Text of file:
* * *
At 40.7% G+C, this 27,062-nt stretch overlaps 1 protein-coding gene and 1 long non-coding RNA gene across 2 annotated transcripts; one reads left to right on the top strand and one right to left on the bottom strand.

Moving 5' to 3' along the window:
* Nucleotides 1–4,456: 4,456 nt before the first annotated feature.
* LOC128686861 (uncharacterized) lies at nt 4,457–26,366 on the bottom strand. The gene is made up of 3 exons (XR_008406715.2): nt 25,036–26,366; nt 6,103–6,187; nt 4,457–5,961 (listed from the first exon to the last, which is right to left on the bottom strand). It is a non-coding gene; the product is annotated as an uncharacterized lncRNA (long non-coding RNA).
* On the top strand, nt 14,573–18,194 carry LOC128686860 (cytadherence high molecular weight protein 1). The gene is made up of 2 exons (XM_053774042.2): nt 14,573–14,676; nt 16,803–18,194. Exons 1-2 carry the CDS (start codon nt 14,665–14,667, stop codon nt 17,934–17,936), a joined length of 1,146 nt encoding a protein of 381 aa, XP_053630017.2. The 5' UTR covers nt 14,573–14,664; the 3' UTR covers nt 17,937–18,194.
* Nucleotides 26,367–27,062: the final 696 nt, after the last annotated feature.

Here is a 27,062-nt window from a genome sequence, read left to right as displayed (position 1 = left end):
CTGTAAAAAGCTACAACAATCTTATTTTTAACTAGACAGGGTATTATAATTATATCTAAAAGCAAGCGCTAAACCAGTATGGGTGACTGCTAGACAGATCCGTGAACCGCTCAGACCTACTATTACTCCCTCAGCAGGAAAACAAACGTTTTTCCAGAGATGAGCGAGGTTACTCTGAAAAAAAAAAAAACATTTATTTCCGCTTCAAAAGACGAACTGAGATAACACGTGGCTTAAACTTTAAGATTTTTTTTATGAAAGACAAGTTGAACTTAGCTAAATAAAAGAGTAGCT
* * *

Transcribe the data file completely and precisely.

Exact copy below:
At 40.7% G+C, this 27,062-nt stretch overlaps 1 protein-coding gene and 1 long non-coding RNA gene across 2 annotated transcripts; one reads left to right on the top strand and one right to left on the bottom strand.

Moving 5' to 3' along the window:
* Nucleotides 1–4,456: 4,456 nt before the first annotated feature.
* LOC128686861 (uncharacterized) lies at nt 4,457–26,366 on the bottom strand. The gene is made up of 3 exons (XR_008406715.2): nt 25,036–26,366; nt 6,103–6,187; nt 4,457–5,961 (listed from the first exon to the last, which is right to left on the bottom strand). It is a non-coding gene; the product is annotated as an uncharacterized lncRNA (long non-coding RNA).
* On the top strand, nt 14,573–18,194 carry LOC128686860 (cytadherence high molecular weight protein 1). The gene is made up of 2 exons (XM_053774042.2): nt 14,573–14,676; nt 16,803–18,194. Exons 1-2 carry the CDS (start codon nt 14,665–14,667, stop codon nt 17,934–17,936), a joined length of 1,146 nt encoding a protein of 381 aa, XP_053630017.2. The 5' UTR covers nt 14,573–14,664; the 3' UTR covers nt 17,937–18,194.
* Nucleotides 26,367–27,062: the final 696 nt, after the last annotated feature.

Here is a 27,062-nt window from a genome sequence, read left to right as displayed (position 1 = left end):
CTGTAAAAAGCTACAACAATCTTATTTTTAACTAGACAGGGTATTATAATTATATCTAAAAGCAAGCGCTAAACCAGTATGGGTGACTGCTAGACAGATCCGTGAACCGCTCAGACCTACTATTACTCCCTCAGCAGGAAAACAAACGTTTTTCCAGAGATGAGCGAGGTTACTCTGAAAAAAAAAAAAACATTTATTTCCGCTTCAAAAGACGAACTGAGATAACACGTGGCTTAAACTTTAAGATTTTTTTTATGAAAGACAAGTTGAACTTAGCTAAATAAAAGAGTAGCT